Complaint 55.1

Long Distance
By Carrie Moraga

what do I really know about you anymore, my memories
of a boy in glasses, frustrated at the table, pencil in hand —
algebra it was, then other things
words scribbled in the margins
or not, your thoughts kept in secret mumblings
headphones on, in your room, alone

years passed
we are both grown now

we sat in the middle of the restaurant
in nervous greeting and careful optimism
blind to each other, you said
our names, more familiar than our bodies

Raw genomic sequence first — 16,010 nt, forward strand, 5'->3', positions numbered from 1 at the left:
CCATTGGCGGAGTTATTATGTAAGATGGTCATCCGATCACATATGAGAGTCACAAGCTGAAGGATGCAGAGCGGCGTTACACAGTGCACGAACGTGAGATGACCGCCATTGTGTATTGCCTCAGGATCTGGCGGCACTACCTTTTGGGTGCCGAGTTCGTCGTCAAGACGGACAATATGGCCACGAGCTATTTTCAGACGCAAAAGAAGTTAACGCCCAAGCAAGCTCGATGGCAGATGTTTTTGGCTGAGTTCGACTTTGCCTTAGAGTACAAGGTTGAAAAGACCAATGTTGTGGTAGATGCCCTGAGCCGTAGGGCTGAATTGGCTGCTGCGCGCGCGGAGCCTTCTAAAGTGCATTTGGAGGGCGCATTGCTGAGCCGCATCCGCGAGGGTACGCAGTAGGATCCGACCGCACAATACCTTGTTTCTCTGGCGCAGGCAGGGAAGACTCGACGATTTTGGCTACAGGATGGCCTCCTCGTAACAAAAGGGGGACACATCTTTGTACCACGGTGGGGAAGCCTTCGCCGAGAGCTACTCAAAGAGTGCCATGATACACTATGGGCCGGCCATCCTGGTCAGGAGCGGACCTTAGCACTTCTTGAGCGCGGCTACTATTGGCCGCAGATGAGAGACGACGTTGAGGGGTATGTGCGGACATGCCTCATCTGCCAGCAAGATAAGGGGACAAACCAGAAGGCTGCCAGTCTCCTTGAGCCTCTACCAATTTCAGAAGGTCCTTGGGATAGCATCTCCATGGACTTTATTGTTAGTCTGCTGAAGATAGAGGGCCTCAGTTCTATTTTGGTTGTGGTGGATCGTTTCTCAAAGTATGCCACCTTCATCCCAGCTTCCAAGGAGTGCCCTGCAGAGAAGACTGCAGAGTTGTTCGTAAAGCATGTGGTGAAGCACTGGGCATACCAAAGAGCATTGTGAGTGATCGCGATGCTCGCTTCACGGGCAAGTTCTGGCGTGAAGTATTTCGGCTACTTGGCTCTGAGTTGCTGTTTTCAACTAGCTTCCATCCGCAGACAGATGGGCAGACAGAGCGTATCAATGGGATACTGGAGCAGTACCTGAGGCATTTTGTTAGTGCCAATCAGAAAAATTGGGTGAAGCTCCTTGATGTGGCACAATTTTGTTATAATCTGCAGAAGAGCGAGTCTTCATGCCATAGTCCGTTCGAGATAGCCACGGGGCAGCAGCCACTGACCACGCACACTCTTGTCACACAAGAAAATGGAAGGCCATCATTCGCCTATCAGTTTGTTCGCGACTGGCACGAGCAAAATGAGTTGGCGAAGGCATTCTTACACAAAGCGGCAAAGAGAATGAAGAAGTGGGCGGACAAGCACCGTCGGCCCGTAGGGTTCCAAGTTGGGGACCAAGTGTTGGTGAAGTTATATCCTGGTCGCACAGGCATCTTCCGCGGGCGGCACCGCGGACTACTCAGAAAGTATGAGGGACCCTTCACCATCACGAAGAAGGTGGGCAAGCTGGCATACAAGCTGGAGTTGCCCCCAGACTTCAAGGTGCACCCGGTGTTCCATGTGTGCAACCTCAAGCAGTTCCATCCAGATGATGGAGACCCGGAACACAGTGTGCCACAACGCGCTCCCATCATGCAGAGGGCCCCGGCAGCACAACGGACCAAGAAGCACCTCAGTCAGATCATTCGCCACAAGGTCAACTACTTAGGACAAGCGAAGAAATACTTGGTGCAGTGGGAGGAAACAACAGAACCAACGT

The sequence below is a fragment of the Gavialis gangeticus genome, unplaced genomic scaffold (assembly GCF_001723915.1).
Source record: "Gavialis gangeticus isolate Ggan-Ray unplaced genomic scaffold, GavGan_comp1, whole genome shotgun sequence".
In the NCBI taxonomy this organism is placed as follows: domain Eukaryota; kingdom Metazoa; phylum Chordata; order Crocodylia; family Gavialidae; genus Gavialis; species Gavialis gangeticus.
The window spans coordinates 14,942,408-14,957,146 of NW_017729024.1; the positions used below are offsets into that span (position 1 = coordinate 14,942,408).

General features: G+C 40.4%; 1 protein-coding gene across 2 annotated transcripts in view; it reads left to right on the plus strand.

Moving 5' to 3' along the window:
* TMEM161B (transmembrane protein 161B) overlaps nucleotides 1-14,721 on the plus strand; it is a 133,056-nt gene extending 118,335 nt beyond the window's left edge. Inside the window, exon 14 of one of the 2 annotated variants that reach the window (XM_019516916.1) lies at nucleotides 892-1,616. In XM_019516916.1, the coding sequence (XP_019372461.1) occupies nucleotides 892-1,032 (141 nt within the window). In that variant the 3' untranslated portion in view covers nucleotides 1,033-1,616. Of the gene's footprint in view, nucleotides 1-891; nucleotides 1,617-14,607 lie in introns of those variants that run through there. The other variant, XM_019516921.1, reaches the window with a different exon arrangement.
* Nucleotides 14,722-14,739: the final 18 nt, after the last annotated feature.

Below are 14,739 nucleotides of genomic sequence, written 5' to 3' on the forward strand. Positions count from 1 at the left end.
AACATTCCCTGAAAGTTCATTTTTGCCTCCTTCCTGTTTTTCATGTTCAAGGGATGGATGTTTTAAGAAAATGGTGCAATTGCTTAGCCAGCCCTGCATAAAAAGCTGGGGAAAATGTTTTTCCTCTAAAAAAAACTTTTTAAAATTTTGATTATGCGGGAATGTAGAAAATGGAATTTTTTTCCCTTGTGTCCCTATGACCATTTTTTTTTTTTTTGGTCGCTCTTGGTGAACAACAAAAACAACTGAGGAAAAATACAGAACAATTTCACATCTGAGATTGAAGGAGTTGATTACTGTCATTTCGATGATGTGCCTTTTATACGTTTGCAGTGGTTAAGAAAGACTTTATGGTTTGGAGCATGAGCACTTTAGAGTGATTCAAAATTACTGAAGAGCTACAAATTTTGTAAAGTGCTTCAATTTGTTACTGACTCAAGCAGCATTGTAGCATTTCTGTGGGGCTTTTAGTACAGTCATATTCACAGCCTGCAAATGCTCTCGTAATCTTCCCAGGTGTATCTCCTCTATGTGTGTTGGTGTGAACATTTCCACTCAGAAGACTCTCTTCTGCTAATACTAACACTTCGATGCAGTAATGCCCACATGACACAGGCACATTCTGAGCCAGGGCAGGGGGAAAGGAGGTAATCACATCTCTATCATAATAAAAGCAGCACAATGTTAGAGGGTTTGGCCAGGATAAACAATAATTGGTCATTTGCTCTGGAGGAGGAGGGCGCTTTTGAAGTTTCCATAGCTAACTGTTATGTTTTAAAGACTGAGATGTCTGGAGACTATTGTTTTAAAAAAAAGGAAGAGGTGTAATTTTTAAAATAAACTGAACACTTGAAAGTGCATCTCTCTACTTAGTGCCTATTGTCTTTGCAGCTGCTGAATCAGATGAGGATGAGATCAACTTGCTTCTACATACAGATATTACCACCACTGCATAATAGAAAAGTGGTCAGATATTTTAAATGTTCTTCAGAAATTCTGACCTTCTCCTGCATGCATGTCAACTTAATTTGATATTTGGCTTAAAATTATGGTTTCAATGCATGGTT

but we did the slow work: that game of catch-up,
that relaxation into joking

we’ve both been through this before
with other faces, other times

sometimes in our speaking, you say the kind thing
and I am drained of all sense

it is good that I am here and you are there
that this distance between us, like the years,
keeps me slow — I am too tempted by your
ground, too full of old hope

what do I really know anyway, these conversations
with you, a man now, files in hand —
law it was, then other things
ambitions writ into notebooks,
your thoughts remembered in our nighttime ramblings
I, in my room, alone

and your voice, still, on the phone

Carrie Moraga grew up in Azusa, California. This is her first publication.

Image by jamsthebest at Pixabay.

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